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By: Aynsley Kellow
218 pages, no illustrations
This book argues that the virtual nature of much environmental science and the application of non-science principles such as the precautionary principle facilitate the virtuous corruption of environmental science. Drawing upon examples from conservation biology and diversity Aynsley Kellow illustrates that the problem is more widespread than this area alone would suggest and is common in the important field of climate science. He argues the importance of reliable science as the basis for environmental policy and management also proposing that a purely scientific basis for public policy is a chimera - there is rarely a linear relationship between science and public policy, with scientific understanding leading to only one policy option.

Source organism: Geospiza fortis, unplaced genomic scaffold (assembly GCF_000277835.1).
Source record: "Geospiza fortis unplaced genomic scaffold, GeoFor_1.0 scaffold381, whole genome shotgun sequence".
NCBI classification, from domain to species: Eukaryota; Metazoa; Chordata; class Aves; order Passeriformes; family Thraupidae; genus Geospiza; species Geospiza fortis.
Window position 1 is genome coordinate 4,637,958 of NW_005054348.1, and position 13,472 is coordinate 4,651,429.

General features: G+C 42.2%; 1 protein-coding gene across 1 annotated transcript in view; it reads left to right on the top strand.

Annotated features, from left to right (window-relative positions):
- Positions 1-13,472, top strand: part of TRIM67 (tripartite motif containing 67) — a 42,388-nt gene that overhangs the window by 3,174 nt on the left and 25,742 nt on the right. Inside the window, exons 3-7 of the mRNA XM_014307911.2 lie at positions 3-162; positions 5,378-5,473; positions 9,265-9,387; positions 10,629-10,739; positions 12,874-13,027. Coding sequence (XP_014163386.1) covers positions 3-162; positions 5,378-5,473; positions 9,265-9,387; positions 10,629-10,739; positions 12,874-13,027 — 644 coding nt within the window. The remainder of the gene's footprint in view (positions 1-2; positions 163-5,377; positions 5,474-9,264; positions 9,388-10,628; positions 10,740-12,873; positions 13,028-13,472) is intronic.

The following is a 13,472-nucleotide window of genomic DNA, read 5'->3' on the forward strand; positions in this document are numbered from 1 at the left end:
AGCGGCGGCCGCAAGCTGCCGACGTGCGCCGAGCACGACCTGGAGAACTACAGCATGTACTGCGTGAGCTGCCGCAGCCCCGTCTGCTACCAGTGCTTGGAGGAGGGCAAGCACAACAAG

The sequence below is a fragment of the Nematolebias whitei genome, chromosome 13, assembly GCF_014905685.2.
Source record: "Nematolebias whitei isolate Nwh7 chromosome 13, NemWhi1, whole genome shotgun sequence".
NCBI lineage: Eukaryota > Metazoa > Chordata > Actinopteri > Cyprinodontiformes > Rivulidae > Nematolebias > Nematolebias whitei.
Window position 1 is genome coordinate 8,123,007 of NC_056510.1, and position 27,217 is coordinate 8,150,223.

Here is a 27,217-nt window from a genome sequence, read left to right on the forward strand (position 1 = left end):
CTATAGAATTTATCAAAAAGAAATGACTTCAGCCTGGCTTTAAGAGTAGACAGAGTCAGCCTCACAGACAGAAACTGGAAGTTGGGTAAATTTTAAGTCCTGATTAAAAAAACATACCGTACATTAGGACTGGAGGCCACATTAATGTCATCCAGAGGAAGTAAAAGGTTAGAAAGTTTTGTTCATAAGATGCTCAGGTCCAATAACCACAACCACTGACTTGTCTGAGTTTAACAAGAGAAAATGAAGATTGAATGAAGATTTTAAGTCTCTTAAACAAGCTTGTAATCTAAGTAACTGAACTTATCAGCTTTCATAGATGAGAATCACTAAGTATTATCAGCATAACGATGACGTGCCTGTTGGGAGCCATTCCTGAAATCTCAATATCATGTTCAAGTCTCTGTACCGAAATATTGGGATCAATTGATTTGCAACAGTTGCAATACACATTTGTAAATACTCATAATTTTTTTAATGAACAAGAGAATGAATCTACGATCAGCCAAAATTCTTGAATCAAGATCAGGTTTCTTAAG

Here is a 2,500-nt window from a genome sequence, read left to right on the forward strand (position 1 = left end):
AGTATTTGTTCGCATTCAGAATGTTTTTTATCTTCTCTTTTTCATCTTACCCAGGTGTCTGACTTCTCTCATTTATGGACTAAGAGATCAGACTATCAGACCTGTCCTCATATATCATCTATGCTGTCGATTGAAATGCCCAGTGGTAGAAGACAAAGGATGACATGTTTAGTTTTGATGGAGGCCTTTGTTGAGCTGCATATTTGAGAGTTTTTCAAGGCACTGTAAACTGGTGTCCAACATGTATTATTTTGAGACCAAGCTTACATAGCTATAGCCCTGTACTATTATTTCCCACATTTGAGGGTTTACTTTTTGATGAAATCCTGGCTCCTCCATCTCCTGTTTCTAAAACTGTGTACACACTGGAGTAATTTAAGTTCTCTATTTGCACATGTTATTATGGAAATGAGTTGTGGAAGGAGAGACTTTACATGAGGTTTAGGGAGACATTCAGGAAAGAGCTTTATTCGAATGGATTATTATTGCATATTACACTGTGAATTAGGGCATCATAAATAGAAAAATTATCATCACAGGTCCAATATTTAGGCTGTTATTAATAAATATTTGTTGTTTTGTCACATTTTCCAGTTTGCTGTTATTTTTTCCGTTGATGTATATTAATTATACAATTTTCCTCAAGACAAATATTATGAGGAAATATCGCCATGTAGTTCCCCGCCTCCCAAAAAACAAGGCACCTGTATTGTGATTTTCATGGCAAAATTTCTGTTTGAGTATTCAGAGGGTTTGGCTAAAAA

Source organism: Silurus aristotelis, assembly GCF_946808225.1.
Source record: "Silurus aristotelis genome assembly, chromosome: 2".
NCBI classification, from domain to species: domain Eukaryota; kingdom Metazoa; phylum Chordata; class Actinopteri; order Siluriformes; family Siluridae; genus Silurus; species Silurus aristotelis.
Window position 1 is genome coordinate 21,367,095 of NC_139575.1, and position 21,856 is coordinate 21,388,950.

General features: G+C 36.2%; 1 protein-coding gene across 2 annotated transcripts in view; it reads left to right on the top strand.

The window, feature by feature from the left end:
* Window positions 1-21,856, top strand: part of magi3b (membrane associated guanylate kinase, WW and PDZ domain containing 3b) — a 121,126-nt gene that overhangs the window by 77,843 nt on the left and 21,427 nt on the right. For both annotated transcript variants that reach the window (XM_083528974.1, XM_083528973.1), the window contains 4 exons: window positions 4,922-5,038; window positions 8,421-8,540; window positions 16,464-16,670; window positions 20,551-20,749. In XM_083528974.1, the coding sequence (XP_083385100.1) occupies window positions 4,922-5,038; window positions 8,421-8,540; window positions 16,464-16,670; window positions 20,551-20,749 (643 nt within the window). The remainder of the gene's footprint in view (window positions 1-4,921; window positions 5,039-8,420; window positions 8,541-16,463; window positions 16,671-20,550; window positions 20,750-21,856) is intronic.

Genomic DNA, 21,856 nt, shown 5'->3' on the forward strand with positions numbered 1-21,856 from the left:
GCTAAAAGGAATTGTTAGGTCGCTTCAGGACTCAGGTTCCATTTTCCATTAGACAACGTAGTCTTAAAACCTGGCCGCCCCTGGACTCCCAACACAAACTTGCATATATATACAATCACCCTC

'Crusading environmentalists won't like this book. Nor will George W. Bush. Its potential market lies between these extremes. It explores the hijacking of science by people grinding axes on behalf of noble causes. "Noble cause corruption" is a term invented by the police to justify fitting up people they "know" to be guilty, but for whom they can't muster forensic evidence that would satisfy a jury. Kellow demonstrates convincingly, and entertainingly, that this form of corruption can be found at the centre of most environmental debates. Highly recommended reading for everyone who doesn't already know who is guilty.' - John Adams, University College London, UK
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